It’s time, once again, for me to pull out my silver julep cups and get ready for one of my favorite events - the Iroquois Steeplechase. Honestly, I think Steeplechase is my favorite day of the year – the setting is awesome, the horses beautiful, the people spectacular and the cause so worthy.
I am a mint julep enthusiast, to say the least. Love them! My wife started me a collection of julep cups years ago, and friends have added to the collection that I so treasure. Traditionally, mint juleps were often served in silver or pewter cups and held only by the bottom and top edges of the cup allowing frost to form on the outside of the cup. In early days, Virginians would sip on mint juleps, served in silver goblets, over breakfast. It has been said that the drink, traditionally made with sugar syrup and mint, was once cherished for its medicinal properties and was used by farmers for a jolt akin to coffee. During this time, they were made with brandy or rum. Some say bourbon, which was readily available, was introduced to the julep by poor Southerners who could not afford fine liquor. To this day, many enthusiasts insist that a proper julep should be made only with bourbon whiskey. Bourbon whiskey is named after Bourbon County in Kentucky, which was established in 1786. Different from other whiskeys, bourbon must contain at least 51 percent corn, made with soft water and aged in highly chard oak barrels to give it its dark color.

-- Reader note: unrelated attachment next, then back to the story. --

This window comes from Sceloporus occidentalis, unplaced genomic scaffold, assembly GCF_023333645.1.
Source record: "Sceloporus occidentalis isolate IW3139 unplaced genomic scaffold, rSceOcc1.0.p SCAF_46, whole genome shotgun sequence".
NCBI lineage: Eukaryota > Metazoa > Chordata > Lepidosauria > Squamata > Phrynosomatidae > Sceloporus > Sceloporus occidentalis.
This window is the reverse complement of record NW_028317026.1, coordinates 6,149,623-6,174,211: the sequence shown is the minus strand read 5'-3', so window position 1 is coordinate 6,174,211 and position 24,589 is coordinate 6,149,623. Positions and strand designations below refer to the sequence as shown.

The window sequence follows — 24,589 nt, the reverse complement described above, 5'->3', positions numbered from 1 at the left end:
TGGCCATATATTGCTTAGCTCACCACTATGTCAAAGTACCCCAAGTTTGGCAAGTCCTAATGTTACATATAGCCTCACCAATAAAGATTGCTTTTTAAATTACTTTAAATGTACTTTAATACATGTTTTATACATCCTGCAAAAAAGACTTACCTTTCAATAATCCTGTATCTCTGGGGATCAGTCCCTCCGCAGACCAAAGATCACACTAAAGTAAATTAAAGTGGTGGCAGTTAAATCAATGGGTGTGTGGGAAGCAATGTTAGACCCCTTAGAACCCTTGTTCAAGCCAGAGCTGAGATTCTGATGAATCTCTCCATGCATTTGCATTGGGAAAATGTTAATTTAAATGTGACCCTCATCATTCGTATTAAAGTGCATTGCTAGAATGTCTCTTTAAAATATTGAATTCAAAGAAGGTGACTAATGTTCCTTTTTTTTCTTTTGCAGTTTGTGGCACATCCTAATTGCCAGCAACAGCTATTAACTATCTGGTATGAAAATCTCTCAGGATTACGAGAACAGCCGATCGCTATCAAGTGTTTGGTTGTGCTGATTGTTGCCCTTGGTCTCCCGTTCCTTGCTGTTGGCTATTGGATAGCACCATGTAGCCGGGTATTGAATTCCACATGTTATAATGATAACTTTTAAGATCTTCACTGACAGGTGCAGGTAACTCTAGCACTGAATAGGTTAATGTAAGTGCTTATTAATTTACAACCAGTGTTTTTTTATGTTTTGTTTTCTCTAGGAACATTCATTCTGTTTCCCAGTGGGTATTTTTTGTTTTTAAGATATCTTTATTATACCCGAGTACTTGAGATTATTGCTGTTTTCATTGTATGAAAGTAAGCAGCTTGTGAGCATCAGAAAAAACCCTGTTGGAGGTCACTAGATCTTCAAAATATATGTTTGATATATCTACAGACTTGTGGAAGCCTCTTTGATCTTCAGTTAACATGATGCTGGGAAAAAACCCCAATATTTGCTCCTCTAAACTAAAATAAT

The bourbon based Mint Julep evolved probably because of the passionate people who loved it, one of the most notable being Henry Clay who made the mint julep famous at the world renowned Willard Hotel’s Round Robin Bar in Washington D.C. - securing it as one of the most iconic drinks in the bourbon world.
Chris Morris, from Woodford Reserve Bourbon, says, “Centuries ago, there was an Arabic drink called julab, made with water and rose petals. The beverage had a delicate and refreshing scent that people thought would instantly enhance the quality of their lives.” When the julab was introduced to the Mediterranean region, the native population replaced the rose petals with mint – thus, resulting in the Mint Julep.
Did you know that the Mint Julep has been the official drink of the Kentucky Derby since 1938? Nearly 120,000 juleps will be sold at Churchill Downs over the two-day weekend, in Kentucky Derby collectible glasses.
In 1937, Lt. Gen. S.B. Buckner Jr. wrote a letter to Gen. William D. Connor, who had asked Gen. Buckner, a Kentuckian, for instruction on how to prepare a Mint Julep. Here is a portion of that letter: